Thursday, June 27, 2013

Men Who are Meaninglessly Marked

Since moving to Ohio, I have asked about half a dozen guys with large and elaborate cross tattoos on their arms if there was any spiritual significance for their decor. For all of them, the answer was no. One just wanted a tattoo and liked the way it looked, another got it because his dad always wore a cross necklass around his neck, and yet another got it in honor of his brother who died, and on and on.

Now, I'm not trying to be judgemental, or imply that these men shouldn't have gotten these tattoos unless they believed in the faith that the symbol stands for. I'm glad at least a couple of them had some kind of personal or emotional purpose behind them. But I just found it interesting that all of these men are marked physically, but not at all spiritually. Which is more important? Hopefully the answer is obvious in that God cares about what's in our hearts and minds, and not about the ink on our shoulders.

Thankfully, I met a gentleman in the hot yoga class that I took on Saturday with a large cross on his back that actually had spiritual significance behind it. He was a Christian and said a Bible verse in Isaiah (I don't recall which specific verse) is what inspired him to get the tattoo. I shook his hand, gave him the brief story of my informal survey, and thanked him for not being one of the many men who are meaninglessly marked.

Monday, June 10, 2013

Creation Museum Critique

A couple weeks ago (Saturday 5/25) we went to The Creation Museum with a group of people from work and their families.  The tickets are normally pretty expensive, at $30 and $16 for adults and children respectively.  Thankfully, the group discount reduced these prices to $20 and $12.  Clara is younger than 5, so she was free. 

My first observation about the experience was that the displays and overall production was pretty top notch.  The place was clean and well maintained.  The layout flowed pretty well, and so did the traffic of the crowds.  Speaking of crowds, I was surprised by how many people were there.  It wasn't Disney World crowded, but still obviously well attended.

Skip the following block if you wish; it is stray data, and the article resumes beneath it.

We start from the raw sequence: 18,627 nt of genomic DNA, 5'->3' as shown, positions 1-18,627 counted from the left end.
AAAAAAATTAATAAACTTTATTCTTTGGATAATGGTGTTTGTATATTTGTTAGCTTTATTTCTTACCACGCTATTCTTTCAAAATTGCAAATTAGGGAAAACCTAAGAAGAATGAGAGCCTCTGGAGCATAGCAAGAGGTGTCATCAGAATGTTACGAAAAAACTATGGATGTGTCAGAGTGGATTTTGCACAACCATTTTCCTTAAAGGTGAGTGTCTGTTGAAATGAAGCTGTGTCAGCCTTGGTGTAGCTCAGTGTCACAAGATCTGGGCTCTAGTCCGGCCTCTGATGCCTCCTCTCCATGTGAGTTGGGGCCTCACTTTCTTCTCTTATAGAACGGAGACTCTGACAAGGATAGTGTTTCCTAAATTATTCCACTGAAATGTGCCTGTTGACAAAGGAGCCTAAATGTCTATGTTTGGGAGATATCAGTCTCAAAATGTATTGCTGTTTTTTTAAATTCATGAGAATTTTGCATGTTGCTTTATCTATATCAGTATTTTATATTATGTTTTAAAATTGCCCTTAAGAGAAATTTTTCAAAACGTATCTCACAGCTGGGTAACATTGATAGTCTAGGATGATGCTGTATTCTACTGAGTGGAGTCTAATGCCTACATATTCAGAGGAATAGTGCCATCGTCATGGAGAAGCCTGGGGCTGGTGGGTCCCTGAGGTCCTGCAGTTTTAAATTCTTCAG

I also noticed that the Bible was quoted all over the place.  As a Christian I certainly don't mind this, but it gave the feeling that it was more Bible-centered than science centered.

The kids generally enjoyed the museum too, but at ages 8, 6, and 4 years old, they have pretty small attention spans for this kind of information.  This also made it tougher for me to read all of the displays and take enough time to understand all of the points that were being made.  Of the points and ideas I did get to see/read though, there were several in support the literal view of creation that I thought were made well, including:
  • There are many assumptions made by evolutionists when interpreting the external physical appearance of skeletal fossil remains.  
  • There are current examples of caverns, trenches, and canyons that have been formed rapidly (from geothermal, volcanic or other extreme forces).  Therefore, it's possible that other similar geographic formations could have been used to create many/all of the others that it's assumed were created by an alternate long, slow method that (such as by water flowing over millions of years).
  • There is a big difference between Darwin's natural selection (which the museum creator(s) agree with) vs. evolution (which they do not).  
Two things that I would have liked to see more support for though were:
  • A family tree from Adam and Eve to Jesus (an ex-co-worker of mine once made one himself), to help demonstrate how all human kind could have been the offspring of these two individuals.
  • More convincing evidence or a better explanation of how so many cultures and appearances of people could branch from either Adam and Eve or Noah and his family.  For example, if they could show a few actual examples of several families that have drastically changed in appearance (skin color, eye shape, etc) over several generations.  They had one room that gave "The Tower of Babel" as the primary cause of the planetary variation in language and appearance.  But it still seemed pretty weak.
By the time we left, we had been there for several hours and still hadn't seen numerous exhibits, including one with dinosoars, another with insects, and also a planetareum. They still have plans to install an extensive zipline attraction (with numerous platforms and routes) too.  Overall, I had enjoyed the visit and was surprisingly impressed.    The food that we ate there for lunch was decent and acceptably priced too.  The non-group prices still seem high to me, but get a group of 15 or more people together and check it out!

Our group, before touring the museum.

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